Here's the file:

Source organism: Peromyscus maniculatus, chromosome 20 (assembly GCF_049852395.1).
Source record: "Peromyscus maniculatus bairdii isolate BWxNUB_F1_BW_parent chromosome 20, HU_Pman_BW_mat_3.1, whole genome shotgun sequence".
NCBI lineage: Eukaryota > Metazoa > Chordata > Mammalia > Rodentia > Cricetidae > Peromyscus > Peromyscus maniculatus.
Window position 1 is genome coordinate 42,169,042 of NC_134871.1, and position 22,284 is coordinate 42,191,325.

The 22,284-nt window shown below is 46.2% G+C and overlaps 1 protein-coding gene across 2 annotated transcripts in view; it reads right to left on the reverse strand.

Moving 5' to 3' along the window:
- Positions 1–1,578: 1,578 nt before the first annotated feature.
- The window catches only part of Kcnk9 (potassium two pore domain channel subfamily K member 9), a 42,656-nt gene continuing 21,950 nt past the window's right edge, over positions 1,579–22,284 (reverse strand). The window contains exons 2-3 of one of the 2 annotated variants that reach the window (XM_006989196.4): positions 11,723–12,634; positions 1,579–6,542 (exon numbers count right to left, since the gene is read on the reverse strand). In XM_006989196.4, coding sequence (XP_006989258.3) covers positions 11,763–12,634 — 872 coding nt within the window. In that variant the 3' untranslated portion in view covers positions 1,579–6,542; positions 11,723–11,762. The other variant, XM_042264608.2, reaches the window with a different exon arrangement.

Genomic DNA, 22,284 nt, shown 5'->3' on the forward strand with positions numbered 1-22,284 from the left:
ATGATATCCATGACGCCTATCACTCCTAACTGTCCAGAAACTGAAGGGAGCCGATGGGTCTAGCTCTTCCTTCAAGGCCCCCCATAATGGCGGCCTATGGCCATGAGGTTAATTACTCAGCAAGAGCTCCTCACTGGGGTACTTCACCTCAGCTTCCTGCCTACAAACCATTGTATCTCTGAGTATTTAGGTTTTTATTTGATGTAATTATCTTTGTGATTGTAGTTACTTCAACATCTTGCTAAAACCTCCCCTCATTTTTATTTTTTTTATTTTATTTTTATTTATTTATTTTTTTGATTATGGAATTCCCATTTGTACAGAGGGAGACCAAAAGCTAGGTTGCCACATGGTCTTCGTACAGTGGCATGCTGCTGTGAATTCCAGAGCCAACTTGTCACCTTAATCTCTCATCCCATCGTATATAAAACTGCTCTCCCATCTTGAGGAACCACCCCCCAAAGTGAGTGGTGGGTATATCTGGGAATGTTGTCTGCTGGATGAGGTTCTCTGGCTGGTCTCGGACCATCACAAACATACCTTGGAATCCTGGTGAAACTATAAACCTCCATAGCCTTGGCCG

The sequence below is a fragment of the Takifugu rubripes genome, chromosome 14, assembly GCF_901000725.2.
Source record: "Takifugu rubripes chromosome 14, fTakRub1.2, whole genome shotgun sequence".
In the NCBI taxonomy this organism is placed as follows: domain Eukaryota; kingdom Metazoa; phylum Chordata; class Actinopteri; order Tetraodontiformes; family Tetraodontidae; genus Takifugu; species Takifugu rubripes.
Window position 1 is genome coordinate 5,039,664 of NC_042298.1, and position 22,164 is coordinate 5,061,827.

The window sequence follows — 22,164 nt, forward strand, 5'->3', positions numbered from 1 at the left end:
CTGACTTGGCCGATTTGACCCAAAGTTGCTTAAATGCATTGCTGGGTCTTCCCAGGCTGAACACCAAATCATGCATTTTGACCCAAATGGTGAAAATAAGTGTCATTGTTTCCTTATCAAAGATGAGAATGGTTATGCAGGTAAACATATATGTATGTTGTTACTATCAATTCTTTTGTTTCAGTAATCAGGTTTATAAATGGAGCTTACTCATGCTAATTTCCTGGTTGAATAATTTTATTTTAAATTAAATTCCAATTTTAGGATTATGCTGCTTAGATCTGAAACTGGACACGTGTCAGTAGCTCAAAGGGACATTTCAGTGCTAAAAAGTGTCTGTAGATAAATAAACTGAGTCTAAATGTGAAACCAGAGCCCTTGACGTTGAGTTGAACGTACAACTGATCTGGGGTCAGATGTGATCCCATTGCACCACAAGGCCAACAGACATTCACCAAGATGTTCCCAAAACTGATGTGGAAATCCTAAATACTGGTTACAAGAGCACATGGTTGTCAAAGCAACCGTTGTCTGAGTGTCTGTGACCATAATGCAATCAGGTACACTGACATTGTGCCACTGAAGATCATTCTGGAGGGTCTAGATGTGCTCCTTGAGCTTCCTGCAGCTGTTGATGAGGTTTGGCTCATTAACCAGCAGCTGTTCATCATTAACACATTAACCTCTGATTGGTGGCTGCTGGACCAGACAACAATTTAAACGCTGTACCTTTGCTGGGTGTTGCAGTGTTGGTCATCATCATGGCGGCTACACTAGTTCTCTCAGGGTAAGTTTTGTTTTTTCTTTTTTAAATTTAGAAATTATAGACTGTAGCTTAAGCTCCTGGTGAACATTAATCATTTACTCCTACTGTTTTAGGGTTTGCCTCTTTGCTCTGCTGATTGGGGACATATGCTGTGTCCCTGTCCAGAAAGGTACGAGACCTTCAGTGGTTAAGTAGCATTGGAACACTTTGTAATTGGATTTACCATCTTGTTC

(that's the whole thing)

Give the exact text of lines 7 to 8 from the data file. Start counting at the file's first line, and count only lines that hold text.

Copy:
- Positions 1–1,578: 1,578 nt before the first annotated feature.
- The window catches only part of Kcnk9 (potassium two pore domain channel subfamily K member 9), a 42,656-nt gene continuing 21,950 nt past the window's right edge, over positions 1,579–22,284 (reverse strand). The window contains exons 2-3 of one of the 2 annotated variants that reach the window (XM_006989196.4): positions 11,723–12,634; positions 1,579–6,542 (exon numbers count right to left, since the gene is read on the reverse strand). In XM_006989196.4, coding sequence (XP_006989258.3) covers positions 11,763–12,634 — 872 coding nt within the window. In that variant the 3' untranslated portion in view covers positions 1,579–6,542; positions 11,723–11,762. The other variant, XM_042264608.2, reaches the window with a different exon arrangement.